Fair Cost of Care overview for 65+ care home providers

What is the Fair Cost of Care exercise?

The government wants to establish a sustainable care market and will provide funding to support local councils pay a fair rate for care. Read the policy paper: Market Sustainability and Fair Cost of Care Fund: purpose and conditions 2022 to 2023.

We urgently need to work with you to understand the costs for providing quality and sustainable care in Surrey.

We are asking care home providers to complete a financial modelling exercise by 29 July 2022. It covers most aspects of service delivery and organisational management for the past two financial years.

All care homes for older people (65+) should take part.

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How do I take part?

You will need to set up an account and login to the Fair Cost of Care tool, hosted by CareCubed. Over 80% of local authorities and most care providers are using it. Please complete this by 29 July 2022.

Follow the guidance in the Fair Cost of Care Awareness Pack for Care Providers

Already registered?

If you already have an account, login to the Fair Cost of Care tool

Help with the Fair Cost of Care tool

Return on Operations (ROO) section

This is a gross profit or surplus number – this is the gross amount before tax.

Care providers can provide this as a:

  • percentage mark-up on operating costs identified in the expenditure tab, or
  • per resident per week value

within the FCOC tool.

You can calculate ROO as a percentage mark-up on operations and head office costs.

These are operating costs excluding Interest, Tax, Depreciation, Amortisation and Rent (ITDAR). This information is captured separately as part of Return on Capital.

ROO will consider operational risks such as:

  • drops in occupancy
  • inflationary pressures
  • a provision for future investments (where not capitalised), and
  • dividend payments.

Not-for-profit organisations should consider a surplus in line with their reserves policy.

Return on Capital (ROC) section

Investment by nature involves risk. The cost of capital is the return that investors require to invest in a business. Return on capital is a judgement rather than a hard science.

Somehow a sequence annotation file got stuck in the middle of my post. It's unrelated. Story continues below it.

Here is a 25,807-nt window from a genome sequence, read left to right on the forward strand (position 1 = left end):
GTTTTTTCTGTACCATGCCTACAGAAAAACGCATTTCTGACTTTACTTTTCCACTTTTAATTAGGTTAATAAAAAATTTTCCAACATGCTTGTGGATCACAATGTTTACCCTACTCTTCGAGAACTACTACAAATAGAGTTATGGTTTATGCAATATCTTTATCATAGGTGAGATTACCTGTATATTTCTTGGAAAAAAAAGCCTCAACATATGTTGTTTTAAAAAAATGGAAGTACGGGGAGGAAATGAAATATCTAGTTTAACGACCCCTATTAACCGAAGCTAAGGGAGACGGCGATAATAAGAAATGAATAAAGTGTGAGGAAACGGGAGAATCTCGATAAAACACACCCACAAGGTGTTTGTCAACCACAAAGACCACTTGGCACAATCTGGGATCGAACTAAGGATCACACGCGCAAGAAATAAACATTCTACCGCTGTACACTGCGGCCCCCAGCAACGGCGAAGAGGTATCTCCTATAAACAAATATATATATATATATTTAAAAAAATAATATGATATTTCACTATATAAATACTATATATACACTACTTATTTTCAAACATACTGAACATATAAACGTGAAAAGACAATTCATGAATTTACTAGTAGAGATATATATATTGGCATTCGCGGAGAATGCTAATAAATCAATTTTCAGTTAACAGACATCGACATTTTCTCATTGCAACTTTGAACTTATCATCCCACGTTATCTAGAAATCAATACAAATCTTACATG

However, return on capital is an important consideration, as it is one of the main fixed costs in a care home and should include:

  • borrowing
  • interest
  • depreciation
  • cashflow funding and
  • capital expenditure.

Where required, it should also include mortgage and rental payments. You can provide this either as a:

I want to find out more before I do this

The care home toolkit has been developed by iESE and is hosted on their web-based CareCubed platform (formerly Care Funding Calculator).

iESE has delivered the Care Home Cost of Care Tool on behalf of the Care Home Inheritance Plan (CHIP). CHIP is delivered by the Association of Directors of Adult Social Services (ADASS) and the Local Government Association (LGA).

It is free for councils and care providers to use.

The tool is built on the existing web based CareCubed platform and aims to support both councils and care providers in future cost of care work.

How will you use the data we submit?

We will use the data you submit to identify costs in Surrey for:

  • 65+ care homes
  • standard residential care
  • residential care for enhanced needs
  • standard nursing care
  • nursing care for enhanced needs.

The Department of Health and Social Care (DHSC) require all local authorities to use the data submitted to identify your operating costs and then identify the:

  • lower quartile
  • median
  • upper quartile costs.

The Department of Health and Social Care (DHSC) will use our median actual operating costs for providing care in the local area as the 'fair' cost of care.

The government recognises the complexity of local care markets, and the risk of oversimplification. However, it is necessary to find a way of standardising cost reporting. The median is designed to reflect the range of local costs.

Files available to download